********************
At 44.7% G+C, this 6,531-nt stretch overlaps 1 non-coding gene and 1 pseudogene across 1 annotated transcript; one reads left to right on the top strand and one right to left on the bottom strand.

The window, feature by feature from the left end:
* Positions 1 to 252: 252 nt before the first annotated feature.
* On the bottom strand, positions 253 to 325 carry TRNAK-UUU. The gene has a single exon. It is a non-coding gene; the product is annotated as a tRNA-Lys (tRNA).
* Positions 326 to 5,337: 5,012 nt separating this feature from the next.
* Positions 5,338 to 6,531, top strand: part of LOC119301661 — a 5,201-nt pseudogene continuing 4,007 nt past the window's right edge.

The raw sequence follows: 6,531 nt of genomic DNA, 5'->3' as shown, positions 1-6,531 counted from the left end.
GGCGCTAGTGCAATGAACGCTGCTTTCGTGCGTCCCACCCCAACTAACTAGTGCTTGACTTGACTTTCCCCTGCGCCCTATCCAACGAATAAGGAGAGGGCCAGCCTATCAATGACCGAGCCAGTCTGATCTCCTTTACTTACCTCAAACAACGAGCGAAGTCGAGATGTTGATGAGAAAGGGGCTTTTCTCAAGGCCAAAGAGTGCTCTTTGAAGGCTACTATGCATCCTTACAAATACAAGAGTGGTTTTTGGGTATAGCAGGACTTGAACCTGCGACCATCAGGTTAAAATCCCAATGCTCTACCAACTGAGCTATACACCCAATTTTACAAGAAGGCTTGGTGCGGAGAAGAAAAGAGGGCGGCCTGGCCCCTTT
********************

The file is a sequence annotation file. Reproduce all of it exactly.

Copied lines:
At 44.7% G+C, this 6,531-nt stretch overlaps 1 non-coding gene and 1 pseudogene across 1 annotated transcript; one reads left to right on the top strand and one right to left on the bottom strand.

The window, feature by feature from the left end:
* Positions 1 to 252: 252 nt before the first annotated feature.
* On the bottom strand, positions 253 to 325 carry TRNAK-UUU. The gene has a single exon. It is a non-coding gene; the product is annotated as a tRNA-Lys (tRNA).
* Positions 326 to 5,337: 5,012 nt separating this feature from the next.
* Positions 5,338 to 6,531, top strand: part of LOC119301661 — a 5,201-nt pseudogene continuing 4,007 nt past the window's right edge.

The raw sequence follows: 6,531 nt of genomic DNA, 5'->3' as shown, positions 1-6,531 counted from the left end.
GGCGCTAGTGCAATGAACGCTGCTTTCGTGCGTCCCACCCCAACTAACTAGTGCTTGACTTGACTTTCCCCTGCGCCCTATCCAACGAATAAGGAGAGGGCCAGCCTATCAATGACCGAGCCAGTCTGATCTCCTTTACTTACCTCAAACAACGAGCGAAGTCGAGATGTTGATGAGAAAGGGGCTTTTCTCAAGGCCAAAGAGTGCTCTTTGAAGGCTACTATGCATCCTTACAAATACAAGAGTGGTTTTTGGGTATAGCAGGACTTGAACCTGCGACCATCAGGTTAAAATCCCAATGCTCTACCAACTGAGCTATACACCCAATTTTACAAGAAGGCTTGGTGCGGAGAAGAAAAGAGGGCGGCCTGGCCCCTTT